The Civil Rights Movement in America by Magnum Photographers

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The Civil Rights Movement

Magnum Photographers capture pivotal moments in the movement for race equality in America

Magnum Photographers

Bruce Davidson A young African American man with the word "VOTE" on his forehead during the Selma March. Alabama, USA. 1965. © Bruce Davidson | Magnum Photos

Through non violent protest, education and mobilisation, the Civil Rights Movement of the 1950s and 60s America aimed to achieve equal legal rights and greater social justice for black people. The movement was born out of a socio-political climate where segregation in public places, such as schools, restaurants and busses, was the norm, and protests against such treatment was often met with physical or legal retribution.

Magnum photographers followed the developments from the early days of segregation, through protests and rallies, as well as individual small yet vital gestures that would help lead to empowerment, such as the educating of illiterate African Americans to enable them to vote. Here, we present some of the milestone moments of the Civil Rights Movement as captured by Magnum Photographers.

Segregation and the Early Days of the Civil Rights Movement

In the early 1960s, Birmingham, Alabama was one of the most racially divided cities in the United States. Martin Luther King described Birmingham, Alabama as the most segregated city in the country. Black citizens faced legal and economic disparities, and violent retribution when they attempted to draw attention to their problems. Danny Lyon’s and Bruce Davidson’s images from the city in 1963 demonstrate the everyday segregation, as well as the force used by police on black protesters.

Danny Lyon Segregated cab service. Birmingham, Alabama, USA. 1963. © Danny Lyon | Magnum Photos
Bruce Davidson 'Damn the Defiant!' Arrest of a demonstrator. Birmingham, Alabama, USA. 1963. © Bruce Davidson | Magnum Photos
Bruce Davidson Firemen turn their hoses on civil right protestors. Birmingham, USA. 1963. © Bruce Davidson | Magnum Photos

The Little Rock Nine were the first African-American students to attend Little Rock Central High School in Arkansas in 1957 after the US Supreme Court issued its historic Brown v. Board of Education of Topeka, Kansas on May 17, 1954. Tied to the 14th Amendment, the decision declared all laws establishing segregated schools to be unconstitutional, and it called for the desegregation of all schools throughout the nation. The townspeople prevented them from remaining at school but President Eisenhower intervened and the Little Rock Nine finished school under federal protection.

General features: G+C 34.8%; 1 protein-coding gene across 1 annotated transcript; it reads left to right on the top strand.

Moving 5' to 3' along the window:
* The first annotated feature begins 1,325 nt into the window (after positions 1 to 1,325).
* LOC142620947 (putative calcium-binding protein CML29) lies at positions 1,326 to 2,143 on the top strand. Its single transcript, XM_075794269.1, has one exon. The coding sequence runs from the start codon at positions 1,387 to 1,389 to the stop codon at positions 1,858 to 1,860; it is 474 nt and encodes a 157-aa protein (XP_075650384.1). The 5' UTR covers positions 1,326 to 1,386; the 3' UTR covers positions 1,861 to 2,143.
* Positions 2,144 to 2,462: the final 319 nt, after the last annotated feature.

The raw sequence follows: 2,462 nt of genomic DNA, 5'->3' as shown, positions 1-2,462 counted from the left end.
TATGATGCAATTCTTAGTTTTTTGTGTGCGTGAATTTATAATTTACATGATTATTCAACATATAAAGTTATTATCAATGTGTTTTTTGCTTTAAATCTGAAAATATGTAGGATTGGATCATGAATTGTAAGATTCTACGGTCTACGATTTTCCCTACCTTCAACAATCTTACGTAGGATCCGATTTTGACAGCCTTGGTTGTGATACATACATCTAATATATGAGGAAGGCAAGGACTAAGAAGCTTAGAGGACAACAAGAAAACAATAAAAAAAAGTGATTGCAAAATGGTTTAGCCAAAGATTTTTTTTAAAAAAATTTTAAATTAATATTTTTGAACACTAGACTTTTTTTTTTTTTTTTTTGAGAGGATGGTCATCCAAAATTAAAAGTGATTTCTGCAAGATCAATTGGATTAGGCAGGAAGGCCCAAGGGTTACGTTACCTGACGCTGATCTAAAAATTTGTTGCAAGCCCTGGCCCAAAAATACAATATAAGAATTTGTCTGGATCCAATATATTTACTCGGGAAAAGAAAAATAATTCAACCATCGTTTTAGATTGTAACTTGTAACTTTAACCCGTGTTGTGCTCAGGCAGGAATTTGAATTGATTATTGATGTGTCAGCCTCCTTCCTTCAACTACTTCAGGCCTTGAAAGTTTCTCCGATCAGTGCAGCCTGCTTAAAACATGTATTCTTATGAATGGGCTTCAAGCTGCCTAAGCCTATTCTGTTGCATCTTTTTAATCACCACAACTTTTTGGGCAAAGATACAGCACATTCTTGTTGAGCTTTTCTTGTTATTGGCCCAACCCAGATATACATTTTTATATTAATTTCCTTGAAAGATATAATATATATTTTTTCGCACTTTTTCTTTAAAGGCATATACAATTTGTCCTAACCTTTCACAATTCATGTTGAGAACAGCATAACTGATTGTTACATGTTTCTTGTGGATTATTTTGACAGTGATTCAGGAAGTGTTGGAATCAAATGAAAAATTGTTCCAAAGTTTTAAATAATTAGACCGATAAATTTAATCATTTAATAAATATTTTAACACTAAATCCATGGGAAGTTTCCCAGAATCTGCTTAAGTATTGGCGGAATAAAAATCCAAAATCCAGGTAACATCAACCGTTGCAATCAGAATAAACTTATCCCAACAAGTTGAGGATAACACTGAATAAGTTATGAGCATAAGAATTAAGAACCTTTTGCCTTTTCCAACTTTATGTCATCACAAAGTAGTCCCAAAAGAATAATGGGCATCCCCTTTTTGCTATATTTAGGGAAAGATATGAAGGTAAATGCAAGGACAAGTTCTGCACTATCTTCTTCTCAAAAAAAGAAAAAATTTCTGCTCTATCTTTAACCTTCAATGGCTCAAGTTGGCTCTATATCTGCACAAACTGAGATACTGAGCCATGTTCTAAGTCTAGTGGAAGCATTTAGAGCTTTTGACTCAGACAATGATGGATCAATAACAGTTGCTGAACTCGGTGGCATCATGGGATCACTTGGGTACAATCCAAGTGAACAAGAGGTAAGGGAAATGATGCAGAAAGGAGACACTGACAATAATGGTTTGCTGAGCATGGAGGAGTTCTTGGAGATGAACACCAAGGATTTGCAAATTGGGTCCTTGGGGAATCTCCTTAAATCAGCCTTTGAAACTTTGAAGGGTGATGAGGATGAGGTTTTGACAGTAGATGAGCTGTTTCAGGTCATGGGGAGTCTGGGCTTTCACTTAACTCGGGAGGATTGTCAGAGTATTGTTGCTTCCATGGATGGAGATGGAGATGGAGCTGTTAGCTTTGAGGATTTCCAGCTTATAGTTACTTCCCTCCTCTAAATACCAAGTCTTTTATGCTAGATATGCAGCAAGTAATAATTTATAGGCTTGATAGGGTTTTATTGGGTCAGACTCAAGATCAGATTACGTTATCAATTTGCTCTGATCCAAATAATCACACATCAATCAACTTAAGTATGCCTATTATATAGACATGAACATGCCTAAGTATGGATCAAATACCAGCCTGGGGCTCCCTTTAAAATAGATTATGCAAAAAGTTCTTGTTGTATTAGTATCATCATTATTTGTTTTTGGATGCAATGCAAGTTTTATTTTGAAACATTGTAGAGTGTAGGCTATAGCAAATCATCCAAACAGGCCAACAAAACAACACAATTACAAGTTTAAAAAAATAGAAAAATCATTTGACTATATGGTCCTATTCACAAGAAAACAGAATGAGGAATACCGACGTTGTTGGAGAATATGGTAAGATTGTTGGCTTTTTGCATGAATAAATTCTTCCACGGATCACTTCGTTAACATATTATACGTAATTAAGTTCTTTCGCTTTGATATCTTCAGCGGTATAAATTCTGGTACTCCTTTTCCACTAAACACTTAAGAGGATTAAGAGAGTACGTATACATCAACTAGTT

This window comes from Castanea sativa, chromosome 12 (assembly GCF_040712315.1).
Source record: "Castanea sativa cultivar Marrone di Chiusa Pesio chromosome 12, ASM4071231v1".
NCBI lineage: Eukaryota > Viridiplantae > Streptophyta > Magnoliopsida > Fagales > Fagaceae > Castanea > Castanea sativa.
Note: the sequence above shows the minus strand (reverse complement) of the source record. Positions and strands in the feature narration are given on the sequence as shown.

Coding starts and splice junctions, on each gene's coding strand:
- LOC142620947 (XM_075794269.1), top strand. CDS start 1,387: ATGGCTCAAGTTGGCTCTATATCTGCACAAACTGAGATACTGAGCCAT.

Burt Glinn Reporter interviewing one of the 'Little Rock Nine.' Little Rock Central High School in Arkansas was set to begin the 1957 school year desegregated. The Governor of Arkansas, Orval Faubus, defied t (...)

Demonstrations and Mobilization

During the May of 1960 a sit-in movement in Virginia developed into a series of peaceful protests. Burt Glinn photographed one such demonstration.

Eve Arnold Demonstration during civil rights movement and passing of integration laws. Virginia, USA. 1960. © Eve Arnold | Magnum Photos
Eve Arnold Civil rights movement for integration. Teaching the illiterate to write so that they have the right to vote. Virginia. USA. 1960. © Eve Arnold | Magnum Photos

Education was an important part of the Civil Rights movement, with activists promoting literacy projects in order to equip African Americans with reading and writing skills required to help them engage with society. Eve Arnold took this portrait of a woman being taught literacy skills so that she would have the right to vote.

Danny Lyon SNCC staff sit-in at a Toddle House. Atlanta, Georgia, USA. 1963. © Danny Lyon | Magnum Photos

The African American Student Nonviolent Coordinating Committee performs a sit-in as a protest segregation at two Toddle House restaurants in Atlanta, Georgia. A WSB-TV film crew was also present and captured Danny Lyon taking this photograph. The film was archived by the Civil Rights Digital Library, available to view here.

Eve Arnold Malcolm X at a Black Muslim rally. Washington D.C. USA. 1961. © Eve Arnold | Magnum Photos
Eve Arnold Malcolm X during his visit to enterprises owned by Black Muslims. Chicago, USA. 1962. © Eve Arnold | Magnum Photos

Eve Arnold followed the Nation of Islam movement in America in the 1960s, attending numerous rallies, often led by Malcolm X, who was at the center of the moment. “He was a really clever showman, apparently knowledgeable about how he could use pictures and the press to tell his story,” wrote Arnold on Malcolm X,” she wrote.

Marching for Freedom

“We have also come to this hallowed spot to remind America of the fierce urgency of Now. This is no time to engage in the luxury of cooling off or to take the tranquilizing drug of gradualism. Now is the time to make real the promises of democracy. Now is the time to rise from the dark and desolate valley of segregation to the sunlit path of racial justice. Now is the time to lift our nation from the quicksands of racial injustice to the solid rock of brotherhood. Now is the time to make justice a reality for all of God’s children.” – said Martin Luther King in his iconic “I Have a Dream” speech, which he delivered at the culminations of the March on Washington on August 28, 1963.

Leonard Freed The March on Washington. Washington D.C. USA. August 28, 1963. © Leonard Freed | Magnum Photos
Leonard Freed The March on Washington. Washington D.C. USA. August 28, 1963. © Leonard Freed | Magnum Photos